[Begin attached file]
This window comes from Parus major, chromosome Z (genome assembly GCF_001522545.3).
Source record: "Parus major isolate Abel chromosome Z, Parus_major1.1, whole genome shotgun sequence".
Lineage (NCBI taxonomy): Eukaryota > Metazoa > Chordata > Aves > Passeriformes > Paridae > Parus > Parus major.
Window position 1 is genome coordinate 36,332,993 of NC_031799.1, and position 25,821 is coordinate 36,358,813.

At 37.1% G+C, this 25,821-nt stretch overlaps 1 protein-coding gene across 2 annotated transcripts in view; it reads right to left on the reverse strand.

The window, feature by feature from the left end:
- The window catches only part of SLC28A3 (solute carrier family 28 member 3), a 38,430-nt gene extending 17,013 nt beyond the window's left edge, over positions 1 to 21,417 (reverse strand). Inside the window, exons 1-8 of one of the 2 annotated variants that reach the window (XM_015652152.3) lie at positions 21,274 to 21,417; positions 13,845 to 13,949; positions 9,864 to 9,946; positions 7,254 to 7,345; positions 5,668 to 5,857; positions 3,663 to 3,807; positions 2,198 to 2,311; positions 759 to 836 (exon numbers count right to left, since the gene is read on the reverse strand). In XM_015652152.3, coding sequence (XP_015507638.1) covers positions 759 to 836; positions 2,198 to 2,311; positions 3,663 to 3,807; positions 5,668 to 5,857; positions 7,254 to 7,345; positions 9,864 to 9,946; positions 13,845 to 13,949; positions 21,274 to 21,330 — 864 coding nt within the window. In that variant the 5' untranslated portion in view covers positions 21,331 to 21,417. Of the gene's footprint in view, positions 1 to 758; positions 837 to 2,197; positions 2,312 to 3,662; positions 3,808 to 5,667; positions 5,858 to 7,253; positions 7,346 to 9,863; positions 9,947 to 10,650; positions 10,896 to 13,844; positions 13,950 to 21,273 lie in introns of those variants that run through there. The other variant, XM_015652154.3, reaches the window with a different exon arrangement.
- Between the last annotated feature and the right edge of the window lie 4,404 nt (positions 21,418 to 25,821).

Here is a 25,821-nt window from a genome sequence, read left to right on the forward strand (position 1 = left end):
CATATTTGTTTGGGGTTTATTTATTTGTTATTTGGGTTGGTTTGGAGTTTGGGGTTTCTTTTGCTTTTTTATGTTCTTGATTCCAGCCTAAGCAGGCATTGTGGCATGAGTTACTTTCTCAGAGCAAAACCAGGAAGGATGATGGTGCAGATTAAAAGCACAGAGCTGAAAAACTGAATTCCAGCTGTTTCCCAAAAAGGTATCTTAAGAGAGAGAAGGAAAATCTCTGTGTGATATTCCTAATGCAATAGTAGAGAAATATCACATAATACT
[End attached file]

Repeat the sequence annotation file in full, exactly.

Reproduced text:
This window comes from Parus major, chromosome Z (genome assembly GCF_001522545.3).
Source record: "Parus major isolate Abel chromosome Z, Parus_major1.1, whole genome shotgun sequence".
Lineage (NCBI taxonomy): Eukaryota > Metazoa > Chordata > Aves > Passeriformes > Paridae > Parus > Parus major.
Window position 1 is genome coordinate 36,332,993 of NC_031799.1, and position 25,821 is coordinate 36,358,813.

At 37.1% G+C, this 25,821-nt stretch overlaps 1 protein-coding gene across 2 annotated transcripts in view; it reads right to left on the reverse strand.

The window, feature by feature from the left end:
- The window catches only part of SLC28A3 (solute carrier family 28 member 3), a 38,430-nt gene extending 17,013 nt beyond the window's left edge, over positions 1 to 21,417 (reverse strand). Inside the window, exons 1-8 of one of the 2 annotated variants that reach the window (XM_015652152.3) lie at positions 21,274 to 21,417; positions 13,845 to 13,949; positions 9,864 to 9,946; positions 7,254 to 7,345; positions 5,668 to 5,857; positions 3,663 to 3,807; positions 2,198 to 2,311; positions 759 to 836 (exon numbers count right to left, since the gene is read on the reverse strand). In XM_015652152.3, coding sequence (XP_015507638.1) covers positions 759 to 836; positions 2,198 to 2,311; positions 3,663 to 3,807; positions 5,668 to 5,857; positions 7,254 to 7,345; positions 9,864 to 9,946; positions 13,845 to 13,949; positions 21,274 to 21,330 — 864 coding nt within the window. In that variant the 5' untranslated portion in view covers positions 21,331 to 21,417. Of the gene's footprint in view, positions 1 to 758; positions 837 to 2,197; positions 2,312 to 3,662; positions 3,808 to 5,667; positions 5,858 to 7,253; positions 7,346 to 9,863; positions 9,947 to 10,650; positions 10,896 to 13,844; positions 13,950 to 21,273 lie in introns of those variants that run through there. The other variant, XM_015652154.3, reaches the window with a different exon arrangement.
- Between the last annotated feature and the right edge of the window lie 4,404 nt (positions 21,418 to 25,821).

Here is a 25,821-nt window from a genome sequence, read left to right on the forward strand (position 1 = left end):
CATATTTGTTTGGGGTTTATTTATTTGTTATTTGGGTTGGTTTGGAGTTTGGGGTTTCTTTTGCTTTTTTATGTTCTTGATTCCAGCCTAAGCAGGCATTGTGGCATGAGTTACTTTCTCAGAGCAAAACCAGGAAGGATGATGGTGCAGATTAAAAGCACAGAGCTGAAAAACTGAATTCCAGCTGTTTCCCAAAAAGGTATCTTAAGAGAGAGAAGGAAAATCTCTGTGTGATATTCCTAATGCAATAGTAGAGAAATATCACATAATACT